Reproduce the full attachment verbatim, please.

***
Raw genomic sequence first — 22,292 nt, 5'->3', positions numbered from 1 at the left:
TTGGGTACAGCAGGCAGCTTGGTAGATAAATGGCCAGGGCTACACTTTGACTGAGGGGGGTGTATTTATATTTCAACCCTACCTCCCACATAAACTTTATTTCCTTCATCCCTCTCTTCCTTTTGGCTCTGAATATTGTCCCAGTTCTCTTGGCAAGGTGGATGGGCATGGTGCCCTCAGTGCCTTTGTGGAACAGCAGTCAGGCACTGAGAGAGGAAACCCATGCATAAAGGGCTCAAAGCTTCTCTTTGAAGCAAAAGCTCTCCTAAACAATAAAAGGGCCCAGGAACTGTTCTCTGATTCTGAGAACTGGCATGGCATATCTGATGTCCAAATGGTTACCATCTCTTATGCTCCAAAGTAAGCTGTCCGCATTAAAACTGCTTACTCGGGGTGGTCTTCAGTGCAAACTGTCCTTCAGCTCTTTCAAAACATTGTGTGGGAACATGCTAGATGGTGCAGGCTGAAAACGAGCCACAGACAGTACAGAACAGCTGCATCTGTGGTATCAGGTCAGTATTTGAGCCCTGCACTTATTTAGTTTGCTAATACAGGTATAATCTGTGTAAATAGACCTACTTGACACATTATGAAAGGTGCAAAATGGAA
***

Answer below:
Raw genomic sequence first — 22,292 nt, 5'->3', positions numbered from 1 at the left:
TTGGGTACAGCAGGCAGCTTGGTAGATAAATGGCCAGGGCTACACTTTGACTGAGGGGGGTGTATTTATATTTCAACCCTACCTCCCACATAAACTTTATTTCCTTCATCCCTCTCTTCCTTTTGGCTCTGAATATTGTCCCAGTTCTCTTGGCAAGGTGGATGGGCATGGTGCCCTCAGTGCCTTTGTGGAACAGCAGTCAGGCACTGAGAGAGGAAACCCATGCATAAAGGGCTCAAAGCTTCTCTTTGAAGCAAAAGCTCTCCTAAACAATAAAAGGGCCCAGGAACTGTTCTCTGATTCTGAGAACTGGCATGGCATATCTGATGTCCAAATGGTTACCATCTCTTATGCTCCAAAGTAAGCTGTCCGCATTAAAACTGCTTACTCGGGGTGGTCTTCAGTGCAAACTGTCCTTCAGCTCTTTCAAAACATTGTGTGGGAACATGCTAGATGGTGCAGGCTGAAAACGAGCCACAGACAGTACAGAACAGCTGCATCTGTGGTATCAGGTCAGTATTTGAGCCCTGCACTTATTTAGTTTGCTAATACAGGTATAATCTGTGTAAATAGACCTACTTGACACATTATGAAAGGTGCAAAATGGAA